Get your vases ready! Valentine’s Day is right around the corner and those cut flowers are going to need a good drink of water. But why stick with red roses? Sure, they’re the obvious pick for February 14th
, but roses can be great picks for other occasions, too. Change the color, and this flower can say a lot more than “Be Mine.” Follow these tips for color meanings, and you can share roses all year long!
The go-to color for Romance, Love, and Passion. Red also represents Courage and Respect, but no doubt about it—a single red rose means “I Love You.”
This bright, happy hue represents Friendship. Yellow also symbolizes Joy and can be a great pick for cheering up a friend or co-worker who’s having an otherwise gloomy day.
To show Admiration, grab a light pink bouquet. This color combines Grace and Elegance and is perfect for doting on daughters and nieces.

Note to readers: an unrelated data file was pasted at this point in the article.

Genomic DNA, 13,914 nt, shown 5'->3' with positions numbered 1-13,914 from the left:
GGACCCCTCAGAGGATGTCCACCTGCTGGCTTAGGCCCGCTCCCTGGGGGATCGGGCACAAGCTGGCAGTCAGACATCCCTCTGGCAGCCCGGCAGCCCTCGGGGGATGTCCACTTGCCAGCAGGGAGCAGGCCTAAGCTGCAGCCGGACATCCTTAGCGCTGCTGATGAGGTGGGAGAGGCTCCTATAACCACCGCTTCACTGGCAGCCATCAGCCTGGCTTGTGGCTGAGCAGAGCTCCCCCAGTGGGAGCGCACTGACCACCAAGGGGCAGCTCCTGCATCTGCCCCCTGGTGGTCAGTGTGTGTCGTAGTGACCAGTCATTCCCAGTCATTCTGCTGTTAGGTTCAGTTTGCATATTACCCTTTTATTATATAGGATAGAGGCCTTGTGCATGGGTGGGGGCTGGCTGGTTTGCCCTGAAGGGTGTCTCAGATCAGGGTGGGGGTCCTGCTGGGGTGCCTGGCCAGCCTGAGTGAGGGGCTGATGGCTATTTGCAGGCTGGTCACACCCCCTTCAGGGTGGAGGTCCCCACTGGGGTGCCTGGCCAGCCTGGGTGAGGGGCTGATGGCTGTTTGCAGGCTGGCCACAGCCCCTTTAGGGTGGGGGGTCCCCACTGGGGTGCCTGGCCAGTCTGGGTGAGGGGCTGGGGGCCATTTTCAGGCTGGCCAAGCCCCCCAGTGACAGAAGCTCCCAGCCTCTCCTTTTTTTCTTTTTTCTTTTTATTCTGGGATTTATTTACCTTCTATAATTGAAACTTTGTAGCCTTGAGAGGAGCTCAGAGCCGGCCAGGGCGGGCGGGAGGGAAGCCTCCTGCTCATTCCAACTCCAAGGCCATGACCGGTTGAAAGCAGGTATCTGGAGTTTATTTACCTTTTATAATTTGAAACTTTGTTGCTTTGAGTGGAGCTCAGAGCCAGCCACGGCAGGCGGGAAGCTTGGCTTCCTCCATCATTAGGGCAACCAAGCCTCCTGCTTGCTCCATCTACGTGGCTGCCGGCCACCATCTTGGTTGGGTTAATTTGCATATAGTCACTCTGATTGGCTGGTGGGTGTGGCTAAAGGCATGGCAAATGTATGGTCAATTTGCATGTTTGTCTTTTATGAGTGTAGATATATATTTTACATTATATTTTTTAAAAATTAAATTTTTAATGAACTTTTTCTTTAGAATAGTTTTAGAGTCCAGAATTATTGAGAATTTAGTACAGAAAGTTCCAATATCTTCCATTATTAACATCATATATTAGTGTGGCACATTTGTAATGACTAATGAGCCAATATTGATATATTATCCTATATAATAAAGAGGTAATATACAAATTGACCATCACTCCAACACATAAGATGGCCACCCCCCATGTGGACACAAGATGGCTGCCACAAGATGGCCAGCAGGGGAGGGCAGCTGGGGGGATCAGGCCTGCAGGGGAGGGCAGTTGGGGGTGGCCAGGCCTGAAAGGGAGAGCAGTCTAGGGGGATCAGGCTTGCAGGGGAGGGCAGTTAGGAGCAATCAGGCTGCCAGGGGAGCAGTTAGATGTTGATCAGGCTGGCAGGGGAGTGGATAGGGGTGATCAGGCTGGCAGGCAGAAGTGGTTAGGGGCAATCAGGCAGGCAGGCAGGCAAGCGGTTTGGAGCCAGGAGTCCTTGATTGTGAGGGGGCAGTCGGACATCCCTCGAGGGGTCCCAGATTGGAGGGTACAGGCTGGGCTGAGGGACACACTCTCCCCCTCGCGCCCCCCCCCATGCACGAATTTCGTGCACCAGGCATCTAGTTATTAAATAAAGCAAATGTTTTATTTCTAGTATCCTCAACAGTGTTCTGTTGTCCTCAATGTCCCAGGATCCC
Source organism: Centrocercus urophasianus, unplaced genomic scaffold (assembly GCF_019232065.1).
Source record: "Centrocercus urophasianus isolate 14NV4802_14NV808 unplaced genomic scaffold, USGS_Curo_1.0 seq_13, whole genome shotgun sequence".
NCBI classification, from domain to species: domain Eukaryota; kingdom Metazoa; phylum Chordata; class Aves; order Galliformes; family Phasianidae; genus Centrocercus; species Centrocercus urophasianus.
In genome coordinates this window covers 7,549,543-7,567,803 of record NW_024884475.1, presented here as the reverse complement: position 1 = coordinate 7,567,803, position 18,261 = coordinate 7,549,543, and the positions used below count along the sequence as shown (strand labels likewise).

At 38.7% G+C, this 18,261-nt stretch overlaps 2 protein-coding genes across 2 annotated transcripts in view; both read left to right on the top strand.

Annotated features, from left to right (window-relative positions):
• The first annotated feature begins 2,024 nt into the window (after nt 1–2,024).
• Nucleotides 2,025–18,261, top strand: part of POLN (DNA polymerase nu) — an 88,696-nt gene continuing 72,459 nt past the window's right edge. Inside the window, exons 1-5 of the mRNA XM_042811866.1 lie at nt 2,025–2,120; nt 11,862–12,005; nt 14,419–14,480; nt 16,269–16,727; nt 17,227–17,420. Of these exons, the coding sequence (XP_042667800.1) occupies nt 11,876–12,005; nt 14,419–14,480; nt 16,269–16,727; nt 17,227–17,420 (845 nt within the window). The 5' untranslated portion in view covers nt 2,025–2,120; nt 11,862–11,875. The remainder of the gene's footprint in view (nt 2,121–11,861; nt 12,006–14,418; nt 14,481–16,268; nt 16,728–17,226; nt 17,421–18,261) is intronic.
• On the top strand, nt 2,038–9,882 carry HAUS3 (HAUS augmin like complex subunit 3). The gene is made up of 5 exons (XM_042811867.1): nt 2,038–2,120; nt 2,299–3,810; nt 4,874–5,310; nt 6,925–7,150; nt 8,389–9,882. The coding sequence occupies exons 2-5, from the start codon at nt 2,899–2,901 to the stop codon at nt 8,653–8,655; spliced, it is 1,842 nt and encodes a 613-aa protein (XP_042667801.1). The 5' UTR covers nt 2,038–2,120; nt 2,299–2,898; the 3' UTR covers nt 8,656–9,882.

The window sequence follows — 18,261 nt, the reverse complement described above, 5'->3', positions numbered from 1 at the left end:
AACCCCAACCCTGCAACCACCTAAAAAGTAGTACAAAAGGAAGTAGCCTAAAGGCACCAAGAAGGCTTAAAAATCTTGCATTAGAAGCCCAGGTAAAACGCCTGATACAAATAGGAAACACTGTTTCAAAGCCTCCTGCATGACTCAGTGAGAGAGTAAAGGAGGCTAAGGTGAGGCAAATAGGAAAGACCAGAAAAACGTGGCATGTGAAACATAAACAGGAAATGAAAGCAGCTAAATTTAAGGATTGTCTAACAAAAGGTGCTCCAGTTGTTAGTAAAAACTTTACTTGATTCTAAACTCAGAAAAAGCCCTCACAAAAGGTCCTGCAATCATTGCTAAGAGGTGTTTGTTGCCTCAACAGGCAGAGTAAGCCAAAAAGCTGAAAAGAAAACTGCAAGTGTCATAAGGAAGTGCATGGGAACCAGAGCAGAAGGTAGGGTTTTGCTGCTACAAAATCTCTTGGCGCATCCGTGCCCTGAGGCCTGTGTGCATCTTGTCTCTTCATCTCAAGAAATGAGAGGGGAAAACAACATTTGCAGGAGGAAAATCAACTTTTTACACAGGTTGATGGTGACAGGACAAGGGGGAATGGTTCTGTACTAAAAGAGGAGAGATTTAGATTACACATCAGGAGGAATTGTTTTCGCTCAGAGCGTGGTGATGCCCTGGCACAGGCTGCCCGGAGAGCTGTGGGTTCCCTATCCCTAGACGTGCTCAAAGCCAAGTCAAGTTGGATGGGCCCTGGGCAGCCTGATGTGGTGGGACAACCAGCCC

For saying “Thanks,” dark pink roses are your best bet. This kind of bouquet represents Appreciation—a great choice for Mother’s Day.
It’s the color of Virtue and Reverence. We typically see white roses at weddings and memorials, but when paired with a red rose, the two colors represent Unity.
A bold color to express Enthusiasm or say, “I’m proud of you!” Orange roses (or yellow roses with red tips) can also mean a friendship is turning into love.
Traditionally linked to Enchantment and Regality, lavender can be an unexpected color choice for a rose. It’s the only shade that can say, “You have bewitched me, body and soul!”
Now that you know what the colors mean, how do you keep those petals looking pretty? Whether you’re tending to Valentine’s Day roses or an everyday flower bouquet, clean water is key.
Unfiltered tap water has chlorine and “hard” minerals that aren’t good for houseplants or cut flowers. Purdue’s Department of Horticulture
recommends using tepid or room temperature water that’s gone through a filtration system like reverse osmosis. With clear, filtered water, your flowers—of any variety or color—should enjoy a long and attractive life!